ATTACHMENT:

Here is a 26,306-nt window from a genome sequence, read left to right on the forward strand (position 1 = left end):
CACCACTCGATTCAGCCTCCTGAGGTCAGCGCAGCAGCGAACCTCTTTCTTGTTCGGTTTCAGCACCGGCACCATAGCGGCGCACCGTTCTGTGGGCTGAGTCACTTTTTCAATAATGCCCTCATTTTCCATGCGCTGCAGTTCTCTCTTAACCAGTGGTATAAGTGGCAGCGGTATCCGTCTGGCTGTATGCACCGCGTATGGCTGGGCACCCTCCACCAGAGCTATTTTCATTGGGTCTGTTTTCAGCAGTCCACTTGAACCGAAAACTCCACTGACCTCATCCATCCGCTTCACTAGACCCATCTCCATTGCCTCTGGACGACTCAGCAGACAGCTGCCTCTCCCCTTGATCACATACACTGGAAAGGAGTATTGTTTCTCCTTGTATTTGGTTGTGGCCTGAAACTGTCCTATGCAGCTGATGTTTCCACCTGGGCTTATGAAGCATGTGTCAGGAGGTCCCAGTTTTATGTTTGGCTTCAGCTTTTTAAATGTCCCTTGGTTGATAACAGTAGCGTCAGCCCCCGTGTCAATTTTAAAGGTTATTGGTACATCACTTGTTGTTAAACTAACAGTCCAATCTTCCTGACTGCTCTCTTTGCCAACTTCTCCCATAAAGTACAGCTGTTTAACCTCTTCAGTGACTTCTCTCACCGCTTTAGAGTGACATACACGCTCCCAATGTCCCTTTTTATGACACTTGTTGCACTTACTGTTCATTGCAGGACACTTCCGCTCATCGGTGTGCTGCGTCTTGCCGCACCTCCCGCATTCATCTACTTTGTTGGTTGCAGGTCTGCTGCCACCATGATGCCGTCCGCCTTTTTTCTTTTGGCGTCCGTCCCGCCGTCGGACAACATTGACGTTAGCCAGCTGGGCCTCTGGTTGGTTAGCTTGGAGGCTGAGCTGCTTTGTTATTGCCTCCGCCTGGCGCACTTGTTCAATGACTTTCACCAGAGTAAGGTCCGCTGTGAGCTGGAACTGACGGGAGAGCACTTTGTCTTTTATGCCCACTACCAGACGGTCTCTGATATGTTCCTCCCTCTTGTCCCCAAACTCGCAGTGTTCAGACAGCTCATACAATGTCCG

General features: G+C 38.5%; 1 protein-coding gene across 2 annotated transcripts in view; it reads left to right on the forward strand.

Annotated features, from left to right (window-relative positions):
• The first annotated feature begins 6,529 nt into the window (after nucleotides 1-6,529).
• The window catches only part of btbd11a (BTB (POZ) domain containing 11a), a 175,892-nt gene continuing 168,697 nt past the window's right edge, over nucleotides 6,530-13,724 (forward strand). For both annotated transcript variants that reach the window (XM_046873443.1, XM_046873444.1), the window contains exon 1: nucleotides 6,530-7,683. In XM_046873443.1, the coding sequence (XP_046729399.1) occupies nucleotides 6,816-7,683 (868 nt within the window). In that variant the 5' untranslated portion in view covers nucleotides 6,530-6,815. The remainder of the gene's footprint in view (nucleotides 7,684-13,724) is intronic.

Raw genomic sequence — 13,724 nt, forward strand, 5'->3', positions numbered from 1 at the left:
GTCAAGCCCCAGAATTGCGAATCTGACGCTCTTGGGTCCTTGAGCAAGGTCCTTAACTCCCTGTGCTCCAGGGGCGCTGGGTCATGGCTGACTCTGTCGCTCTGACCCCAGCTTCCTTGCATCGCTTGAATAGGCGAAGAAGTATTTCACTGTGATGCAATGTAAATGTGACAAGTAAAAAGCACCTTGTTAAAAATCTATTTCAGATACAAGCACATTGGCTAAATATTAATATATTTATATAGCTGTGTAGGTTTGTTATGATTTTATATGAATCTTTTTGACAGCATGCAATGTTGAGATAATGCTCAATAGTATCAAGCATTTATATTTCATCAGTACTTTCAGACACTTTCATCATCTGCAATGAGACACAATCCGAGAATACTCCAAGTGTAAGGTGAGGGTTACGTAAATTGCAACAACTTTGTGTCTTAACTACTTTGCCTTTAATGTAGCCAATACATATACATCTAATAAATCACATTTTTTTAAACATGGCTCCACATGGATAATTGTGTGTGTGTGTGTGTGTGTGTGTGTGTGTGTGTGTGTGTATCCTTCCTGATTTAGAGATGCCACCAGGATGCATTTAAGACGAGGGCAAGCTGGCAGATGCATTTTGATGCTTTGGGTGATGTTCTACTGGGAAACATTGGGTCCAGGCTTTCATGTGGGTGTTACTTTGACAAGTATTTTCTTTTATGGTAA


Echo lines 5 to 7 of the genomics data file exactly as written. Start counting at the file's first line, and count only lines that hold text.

• The first annotated feature begins 6,529 nt into the window (after nucleotides 1-6,529).
• The window catches only part of btbd11a (BTB (POZ) domain containing 11a), a 175,892-nt gene continuing 168,697 nt past the window's right edge, over nucleotides 6,530-13,724 (forward strand). For both annotated transcript variants that reach the window (XM_046873443.1, XM_046873444.1), the window contains exon 1: nucleotides 6,530-7,683. In XM_046873443.1, the coding sequence (XP_046729399.1) occupies nucleotides 6,816-7,683 (868 nt within the window). In that variant the 5' untranslated portion in view covers nucleotides 6,530-6,815. The remainder of the gene's footprint in view (nucleotides 7,684-13,724) is intronic.

Raw genomic sequence — 13,724 nt, forward strand, 5'->3', positions numbered from 1 at the left: